"I'm a huge Kareem Jackson fan," ESPN draft analyst Todd McShay said. "I know a lot of people think (Florida's) Joe Haden is a lot better, I don't know if there's that much of a difference."
Meanwhile, Cody needs to land with a team using a 3-4 scheme like San Diego at No. 28. However, the Chargers also need a running back due to LaDainian Tomlinson's departure.
"The guy I really like Dan Williams from Tennessee," Gruden said. "They've got some needs, really, for the first time in a long time. Knowing (San Diego general manger) A.J. Smith, he's going to do the right thing. If there's a guy there he really likes he'll entertain it. I wouldn't be surprised if they entertained one of these outside linebackers, a guy like Sergio Kindle, Jerry Hughes, one of these guys who can play on his feet, rush the passer and cover, and give them impact playmaking that this 3-4 defense is known for."
However, Haden and Williams are expected to be top 20 picks, with Kindle gone before No. 28. Besides, as McShay pointed out, "It's so hard to find big guys who can move," that Cody may be too tempting to pass up.
Friday figures to primarily be the Arenas watch. He's hearing second round while most mock drafts have him early third. Offensive lineman Mike Johnson will also be paying attention, even though some believe his draft stock has slid a bit. Nevertheless, his versatility and ability to play any position on the line will make him an attractive selection.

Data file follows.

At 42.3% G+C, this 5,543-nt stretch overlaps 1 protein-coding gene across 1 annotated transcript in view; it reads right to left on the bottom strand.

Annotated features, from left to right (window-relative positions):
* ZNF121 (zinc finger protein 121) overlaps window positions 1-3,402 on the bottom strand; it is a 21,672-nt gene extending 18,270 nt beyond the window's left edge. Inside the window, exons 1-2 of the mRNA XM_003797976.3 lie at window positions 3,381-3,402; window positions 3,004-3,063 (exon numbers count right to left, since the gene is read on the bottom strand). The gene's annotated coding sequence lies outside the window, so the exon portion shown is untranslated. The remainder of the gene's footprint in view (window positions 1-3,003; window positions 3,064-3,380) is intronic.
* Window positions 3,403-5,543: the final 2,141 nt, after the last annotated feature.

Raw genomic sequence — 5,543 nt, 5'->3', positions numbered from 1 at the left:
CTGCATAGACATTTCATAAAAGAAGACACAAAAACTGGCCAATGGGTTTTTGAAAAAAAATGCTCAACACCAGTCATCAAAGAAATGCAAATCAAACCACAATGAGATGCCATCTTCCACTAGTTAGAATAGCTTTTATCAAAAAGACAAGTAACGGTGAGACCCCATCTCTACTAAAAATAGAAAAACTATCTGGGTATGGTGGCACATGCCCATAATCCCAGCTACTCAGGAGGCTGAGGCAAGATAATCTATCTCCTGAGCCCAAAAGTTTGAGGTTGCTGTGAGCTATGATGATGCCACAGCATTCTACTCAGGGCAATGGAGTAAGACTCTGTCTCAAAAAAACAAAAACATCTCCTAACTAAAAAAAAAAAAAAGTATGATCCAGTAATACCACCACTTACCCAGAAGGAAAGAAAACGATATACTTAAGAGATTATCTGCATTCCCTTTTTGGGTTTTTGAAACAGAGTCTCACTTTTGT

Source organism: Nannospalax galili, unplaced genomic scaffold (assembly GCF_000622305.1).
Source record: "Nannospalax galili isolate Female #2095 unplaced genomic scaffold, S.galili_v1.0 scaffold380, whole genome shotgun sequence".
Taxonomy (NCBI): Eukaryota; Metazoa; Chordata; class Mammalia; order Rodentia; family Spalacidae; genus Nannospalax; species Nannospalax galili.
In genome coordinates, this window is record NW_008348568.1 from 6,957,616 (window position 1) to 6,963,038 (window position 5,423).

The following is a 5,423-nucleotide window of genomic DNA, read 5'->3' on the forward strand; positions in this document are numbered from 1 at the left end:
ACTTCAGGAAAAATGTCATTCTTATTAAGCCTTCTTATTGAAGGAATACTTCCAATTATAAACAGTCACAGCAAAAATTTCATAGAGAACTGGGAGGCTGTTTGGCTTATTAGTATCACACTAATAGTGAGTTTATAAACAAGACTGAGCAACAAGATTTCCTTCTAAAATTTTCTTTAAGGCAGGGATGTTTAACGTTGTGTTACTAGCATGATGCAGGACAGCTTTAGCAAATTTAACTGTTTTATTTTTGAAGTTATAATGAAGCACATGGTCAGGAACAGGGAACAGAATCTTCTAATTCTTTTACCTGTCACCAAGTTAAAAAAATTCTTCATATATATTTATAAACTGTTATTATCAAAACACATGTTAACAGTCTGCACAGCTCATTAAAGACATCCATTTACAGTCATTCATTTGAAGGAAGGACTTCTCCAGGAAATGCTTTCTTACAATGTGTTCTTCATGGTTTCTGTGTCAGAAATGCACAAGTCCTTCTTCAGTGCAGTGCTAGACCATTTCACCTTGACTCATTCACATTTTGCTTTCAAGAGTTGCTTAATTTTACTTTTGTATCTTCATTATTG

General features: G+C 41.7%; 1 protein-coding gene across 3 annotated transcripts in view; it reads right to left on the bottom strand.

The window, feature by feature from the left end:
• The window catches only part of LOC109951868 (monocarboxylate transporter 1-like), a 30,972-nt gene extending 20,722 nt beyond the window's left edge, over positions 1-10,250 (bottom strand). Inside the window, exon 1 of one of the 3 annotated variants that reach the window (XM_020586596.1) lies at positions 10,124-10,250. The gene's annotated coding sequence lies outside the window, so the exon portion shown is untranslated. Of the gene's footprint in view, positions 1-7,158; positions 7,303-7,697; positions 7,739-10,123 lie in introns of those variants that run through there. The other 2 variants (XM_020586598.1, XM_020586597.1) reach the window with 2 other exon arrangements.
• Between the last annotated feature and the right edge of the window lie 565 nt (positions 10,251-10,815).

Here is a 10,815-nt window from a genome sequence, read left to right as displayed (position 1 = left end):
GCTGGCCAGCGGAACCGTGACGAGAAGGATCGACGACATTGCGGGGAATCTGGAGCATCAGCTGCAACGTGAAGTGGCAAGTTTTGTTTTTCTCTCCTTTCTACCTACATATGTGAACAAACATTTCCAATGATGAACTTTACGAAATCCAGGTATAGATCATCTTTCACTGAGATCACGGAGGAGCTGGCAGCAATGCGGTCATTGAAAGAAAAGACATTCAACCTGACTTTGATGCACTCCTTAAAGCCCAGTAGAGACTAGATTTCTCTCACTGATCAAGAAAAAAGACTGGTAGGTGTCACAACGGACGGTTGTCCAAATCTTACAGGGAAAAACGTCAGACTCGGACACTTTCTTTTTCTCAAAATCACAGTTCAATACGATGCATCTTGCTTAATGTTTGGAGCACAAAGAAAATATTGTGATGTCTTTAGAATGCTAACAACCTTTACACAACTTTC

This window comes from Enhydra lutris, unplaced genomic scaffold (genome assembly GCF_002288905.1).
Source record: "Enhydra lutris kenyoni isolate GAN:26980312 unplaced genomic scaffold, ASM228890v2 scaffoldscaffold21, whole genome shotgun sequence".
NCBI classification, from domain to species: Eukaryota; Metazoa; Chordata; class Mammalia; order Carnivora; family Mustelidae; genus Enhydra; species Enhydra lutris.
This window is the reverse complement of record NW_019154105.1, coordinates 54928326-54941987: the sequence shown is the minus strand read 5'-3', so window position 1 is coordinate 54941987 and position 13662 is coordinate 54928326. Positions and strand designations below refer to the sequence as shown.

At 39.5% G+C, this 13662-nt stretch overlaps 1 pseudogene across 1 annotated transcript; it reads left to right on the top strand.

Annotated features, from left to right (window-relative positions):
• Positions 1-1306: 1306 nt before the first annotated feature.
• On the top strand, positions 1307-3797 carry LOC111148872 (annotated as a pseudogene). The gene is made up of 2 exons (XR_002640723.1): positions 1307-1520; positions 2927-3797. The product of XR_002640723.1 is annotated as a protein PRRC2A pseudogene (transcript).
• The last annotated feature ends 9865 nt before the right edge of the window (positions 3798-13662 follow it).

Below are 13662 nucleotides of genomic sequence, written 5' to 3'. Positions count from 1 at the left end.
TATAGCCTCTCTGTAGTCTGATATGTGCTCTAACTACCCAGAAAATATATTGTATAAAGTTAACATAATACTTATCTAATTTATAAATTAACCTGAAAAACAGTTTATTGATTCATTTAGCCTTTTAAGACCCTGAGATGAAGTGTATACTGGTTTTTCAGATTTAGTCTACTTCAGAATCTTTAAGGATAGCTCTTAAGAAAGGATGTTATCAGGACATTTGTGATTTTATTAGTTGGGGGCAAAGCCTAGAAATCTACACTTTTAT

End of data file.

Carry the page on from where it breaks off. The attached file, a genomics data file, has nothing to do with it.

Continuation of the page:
Saturday things will be even more unpredictable. Defensive end Brandon Deaderick, who played last season with a bullet hole in his arm, in the fifth round? How about tight end Colin Peek? Could Johnson be the surprise of the Alabama contingency and go before either of them?
"I'm in the positive," said Johnson, meaning optimistic, when he called back. "It's going good, really good. I lot of teams love me."
Johnson estimated he's heard from 20 teams this week alone, mostly making sure they have his phone number and know where he'll be Saturday (his family is planning a cookout). Although Johnson wasn't invited to the NFL Combine after tying teammate Mark Barron for the SEC lead in passes defended with 17, he's considered one of the draft's dark horses and thinks he'll get a call in the sixth or seventh round.
But you never know. It could come sooner, or not until the draft is over. The same holds true for safety Justin Woodall and defensive lineman Lorenzo Washington, while linebackers Cory Reamer and Eryk Anders are both thinking free agency but hoping for a call. Defensive backs Ali Sharrief and Chris Rogers would also like to extend their playing careers.
"There are so many unknowns," kicker Leigh Tiffin said. "I think I'm a later-round draft pick, sixth or seventh round. My whole view, regardless, is I have to go and compete whether I'm a late round pick or a free agent. You still have to win a job.
"I'll probably go home Friday and just hang out. I'll watch it Saturday, but whatever happens I'll go with it."